How to deploy the Portainer container management tool with persistent storage

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Looking for a powerful web-based Docker container manager? Jack Wallen shows you how to deploy one of the best on the market.

Containers concept

Image: Avigator Fortuner/Shutterstock

Since I last covered Portainer, things have changed a bit. That’s just how things evolve in technology. One minute something works, and the next you have to take extra steps to do the same thing. This is especially true within the realm of containers.

And given I haven’t touched on Portainer since 2017, it should be obvious that things have dramatically changed and improved. That’s why I want to not only revisit the subject but also demonstrate a more reliable method of deploying Portainer. This time around we’ll be running the container with persistent storage, so should something go awry, you still have your data.

SEE: 40+ open source and Linux terms you need to know (TechRepublic Premium)

What can you do with Portainer?

For those who aren’t familiar with Portainer, it’s a web-based GUI that allows you to take complete control over your container deployments. With this tool, you can pull images, add containers, add networks and endpoints, create registries and much more. In fact, if you’re looking for a web-based Docker container management platform, this should be your go-to.

And, without further ado, let’s get to the deployment.

What you’ll need

I’ll be demonstrating on an instance of Ubuntu Server 20.04. You can deploy Portainer on any platform that supports Docker, so the only thing you might have to change in my instructions below is the installation of Docker on your operating system of choice.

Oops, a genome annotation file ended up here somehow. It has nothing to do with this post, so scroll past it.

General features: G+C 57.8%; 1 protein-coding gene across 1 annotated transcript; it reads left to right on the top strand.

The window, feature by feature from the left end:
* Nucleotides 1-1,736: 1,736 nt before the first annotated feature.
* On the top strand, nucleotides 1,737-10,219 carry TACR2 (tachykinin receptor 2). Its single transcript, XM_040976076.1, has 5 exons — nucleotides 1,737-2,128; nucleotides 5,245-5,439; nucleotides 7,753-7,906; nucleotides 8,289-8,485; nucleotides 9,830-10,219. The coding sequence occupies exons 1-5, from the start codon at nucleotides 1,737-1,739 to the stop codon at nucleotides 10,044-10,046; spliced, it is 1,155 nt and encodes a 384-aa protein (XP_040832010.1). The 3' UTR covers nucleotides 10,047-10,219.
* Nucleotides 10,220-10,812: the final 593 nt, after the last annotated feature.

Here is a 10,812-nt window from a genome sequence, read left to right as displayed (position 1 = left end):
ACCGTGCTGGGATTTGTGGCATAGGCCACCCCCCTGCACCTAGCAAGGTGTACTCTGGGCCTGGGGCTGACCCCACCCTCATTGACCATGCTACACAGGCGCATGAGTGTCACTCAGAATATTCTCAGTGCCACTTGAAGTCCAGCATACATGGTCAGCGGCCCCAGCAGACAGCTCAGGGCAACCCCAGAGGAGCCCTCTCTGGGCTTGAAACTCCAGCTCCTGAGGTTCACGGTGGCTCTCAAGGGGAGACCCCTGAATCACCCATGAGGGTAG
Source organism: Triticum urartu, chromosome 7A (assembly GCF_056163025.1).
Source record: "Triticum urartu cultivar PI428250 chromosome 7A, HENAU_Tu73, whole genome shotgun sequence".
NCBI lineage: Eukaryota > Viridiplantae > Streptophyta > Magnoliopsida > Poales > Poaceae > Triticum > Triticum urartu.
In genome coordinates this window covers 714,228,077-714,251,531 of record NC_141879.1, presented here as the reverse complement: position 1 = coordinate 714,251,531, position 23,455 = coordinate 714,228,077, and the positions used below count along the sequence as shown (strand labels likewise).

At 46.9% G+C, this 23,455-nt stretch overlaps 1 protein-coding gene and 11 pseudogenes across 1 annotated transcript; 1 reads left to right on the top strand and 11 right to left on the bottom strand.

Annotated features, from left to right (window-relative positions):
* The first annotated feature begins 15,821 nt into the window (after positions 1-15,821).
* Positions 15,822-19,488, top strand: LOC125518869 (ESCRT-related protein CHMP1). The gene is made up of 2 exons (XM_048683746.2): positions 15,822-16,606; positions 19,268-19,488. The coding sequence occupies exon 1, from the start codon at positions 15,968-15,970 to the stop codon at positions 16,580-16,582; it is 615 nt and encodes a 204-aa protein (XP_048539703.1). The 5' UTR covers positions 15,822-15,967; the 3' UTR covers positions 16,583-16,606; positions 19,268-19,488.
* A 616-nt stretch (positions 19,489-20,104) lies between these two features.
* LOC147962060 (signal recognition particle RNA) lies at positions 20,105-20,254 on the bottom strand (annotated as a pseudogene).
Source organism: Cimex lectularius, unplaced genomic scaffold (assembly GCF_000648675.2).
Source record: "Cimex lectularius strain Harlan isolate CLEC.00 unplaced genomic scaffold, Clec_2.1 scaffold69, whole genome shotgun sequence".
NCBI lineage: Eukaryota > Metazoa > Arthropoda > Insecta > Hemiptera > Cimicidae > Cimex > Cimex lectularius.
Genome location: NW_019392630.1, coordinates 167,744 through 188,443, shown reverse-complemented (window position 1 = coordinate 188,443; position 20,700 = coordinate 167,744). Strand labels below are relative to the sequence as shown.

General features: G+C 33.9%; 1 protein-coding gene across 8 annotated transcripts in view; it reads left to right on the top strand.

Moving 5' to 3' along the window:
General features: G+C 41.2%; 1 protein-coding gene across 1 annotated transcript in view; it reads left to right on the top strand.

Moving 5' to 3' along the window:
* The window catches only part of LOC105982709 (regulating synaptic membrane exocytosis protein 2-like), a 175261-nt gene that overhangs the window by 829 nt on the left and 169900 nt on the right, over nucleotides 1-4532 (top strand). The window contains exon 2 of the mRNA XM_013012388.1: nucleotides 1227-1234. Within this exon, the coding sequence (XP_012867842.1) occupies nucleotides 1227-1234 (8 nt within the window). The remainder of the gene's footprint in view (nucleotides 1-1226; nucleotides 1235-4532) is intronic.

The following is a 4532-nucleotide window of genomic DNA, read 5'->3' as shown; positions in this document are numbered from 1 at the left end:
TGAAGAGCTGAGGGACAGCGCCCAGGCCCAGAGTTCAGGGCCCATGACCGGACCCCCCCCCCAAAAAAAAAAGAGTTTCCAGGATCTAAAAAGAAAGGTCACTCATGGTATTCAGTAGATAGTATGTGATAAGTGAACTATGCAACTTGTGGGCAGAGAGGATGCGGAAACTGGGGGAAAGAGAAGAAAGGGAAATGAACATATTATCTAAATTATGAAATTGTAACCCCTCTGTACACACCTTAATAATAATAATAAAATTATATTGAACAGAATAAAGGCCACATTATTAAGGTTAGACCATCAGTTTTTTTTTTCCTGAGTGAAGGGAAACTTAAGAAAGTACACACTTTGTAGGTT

You’ll also need a user with sudo privileges.

Ready?

How to install Docker

The first thing we’re going to do is install Docker (in case you don’t already have it installed). I want to install the community edition of the Docker engine, so log into your server and take care of the following.

First, install the dependencies with:

sudo apt-get install ca-certificates curl gnupg lsb-release -y

Next add the official Docker GPG key:

curl -fsSL https://download.docker.com/linux/ubuntu/gpg | sudo gpg --dearmor -o /usr/share/keyrings/docker-archive-keyring.gpg

Now, we can add the Docker repository with the command:

echo "deb [arch=$(dpkg --print-architecture) signed-by=/usr/share/keyrings/docker-archive-keyring.gpg] https://download.docker.com/linux/ubuntu $(lsb_release -cs) stable" | sudo tee /etc/apt/sources.list.d/docker.list > /dev/null

Update apt and install Docker Engine with:

sudo apt-get update
sudo apt-get install docker-ce docker-ce-cli containerd.io

After the installation completes, add your user to the docker group with:

sudo usermod -aG docker $USER

Log out and log back in.

How to deploy Portainer

And now, we can deploy Portainer. The first thing we do is create a directory to house the data. Create that directory with the following commands:

docker volume create portainer_data

With the volume ready, deploy Portainer with:

docker run -d -p 8000:8000 -p 9000:9000 --name=portainer --restart=always -v /var/run/docker.sock:/var/run/docker.sock -v portainer_data:/data portainer/portainer

Give the container time enough to pull and deploy. Once it has, point a browser to http://SERVER:9000 (Where SERVER is the IP address of the host). You will be greeted by a window requiring you to create a password for the admin user. Once you do that, you’ll see the Portainer setup window (Figure A).

Figure A

portainera.jpg

The Portainer setup window is ready for you to connect to the Docker Engine.

Since we’ve installed the Docker Engine on the same host we’ve deployed Portainer, click the Local tab and then click Connect (Figure B).

Figure B

portainerb.jpg

Fortunately, we’ve started the Portainer container with the proper sock options.

Congratulations, you now have Portainer up and running, with persistent data, and are ready to start managing your container deployments. Enjoy that web-based, user friendly power.

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